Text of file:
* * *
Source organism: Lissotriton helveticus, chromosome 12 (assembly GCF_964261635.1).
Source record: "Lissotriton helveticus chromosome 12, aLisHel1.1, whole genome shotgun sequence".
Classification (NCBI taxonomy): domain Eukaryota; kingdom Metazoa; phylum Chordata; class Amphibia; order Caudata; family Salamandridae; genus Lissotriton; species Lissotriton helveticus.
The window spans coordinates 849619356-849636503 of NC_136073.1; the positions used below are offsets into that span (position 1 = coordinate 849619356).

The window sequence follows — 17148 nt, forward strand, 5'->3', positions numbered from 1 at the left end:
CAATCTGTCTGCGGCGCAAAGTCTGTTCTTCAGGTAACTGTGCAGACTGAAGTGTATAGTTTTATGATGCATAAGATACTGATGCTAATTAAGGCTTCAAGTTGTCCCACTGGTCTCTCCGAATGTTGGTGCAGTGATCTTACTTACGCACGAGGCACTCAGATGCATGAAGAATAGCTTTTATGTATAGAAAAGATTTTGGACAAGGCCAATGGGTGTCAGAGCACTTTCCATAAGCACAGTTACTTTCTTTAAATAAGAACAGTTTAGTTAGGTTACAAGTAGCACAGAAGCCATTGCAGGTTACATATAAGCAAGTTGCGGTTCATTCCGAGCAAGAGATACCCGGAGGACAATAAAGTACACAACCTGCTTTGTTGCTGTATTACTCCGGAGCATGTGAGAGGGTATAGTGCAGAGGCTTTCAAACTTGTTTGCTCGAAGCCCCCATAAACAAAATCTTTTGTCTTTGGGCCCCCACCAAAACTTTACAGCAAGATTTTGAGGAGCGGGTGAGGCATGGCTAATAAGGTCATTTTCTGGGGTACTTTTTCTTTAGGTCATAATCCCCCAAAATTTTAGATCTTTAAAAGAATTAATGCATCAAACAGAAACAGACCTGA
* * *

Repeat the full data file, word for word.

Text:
Source organism: Lissotriton helveticus, chromosome 12 (assembly GCF_964261635.1).
Source record: "Lissotriton helveticus chromosome 12, aLisHel1.1, whole genome shotgun sequence".
Classification (NCBI taxonomy): domain Eukaryota; kingdom Metazoa; phylum Chordata; class Amphibia; order Caudata; family Salamandridae; genus Lissotriton; species Lissotriton helveticus.
The window spans coordinates 849619356-849636503 of NC_136073.1; the positions used below are offsets into that span (position 1 = coordinate 849619356).

The window sequence follows — 17148 nt, forward strand, 5'->3', positions numbered from 1 at the left end:
CAATCTGTCTGCGGCGCAAAGTCTGTTCTTCAGGTAACTGTGCAGACTGAAGTGTATAGTTTTATGATGCATAAGATACTGATGCTAATTAAGGCTTCAAGTTGTCCCACTGGTCTCTCCGAATGTTGGTGCAGTGATCTTACTTACGCACGAGGCACTCAGATGCATGAAGAATAGCTTTTATGTATAGAAAAGATTTTGGACAAGGCCAATGGGTGTCAGAGCACTTTCCATAAGCACAGTTACTTTCTTTAAATAAGAACAGTTTAGTTAGGTTACAAGTAGCACAGAAGCCATTGCAGGTTACATATAAGCAAGTTGCGGTTCATTCCGAGCAAGAGATACCCGGAGGACAATAAAGTACACAACCTGCTTTGTTGCTGTATTACTCCGGAGCATGTGAGAGGGTATAGTGCAGAGGCTTTCAAACTTGTTTGCTCGAAGCCCCCATAAACAAAATCTTTTGTCTTTGGGCCCCCACCAAAACTTTACAGCAAGATTTTGAGGAGCGGGTGAGGCATGGCTAATAAGGTCATTTTCTGGGGTACTTTTTCTTTAGGTCATAATCCCCCAAAATTTTAGATCTTTAAAAGAATTAATGCATCAAACAGAAACAGACCTGA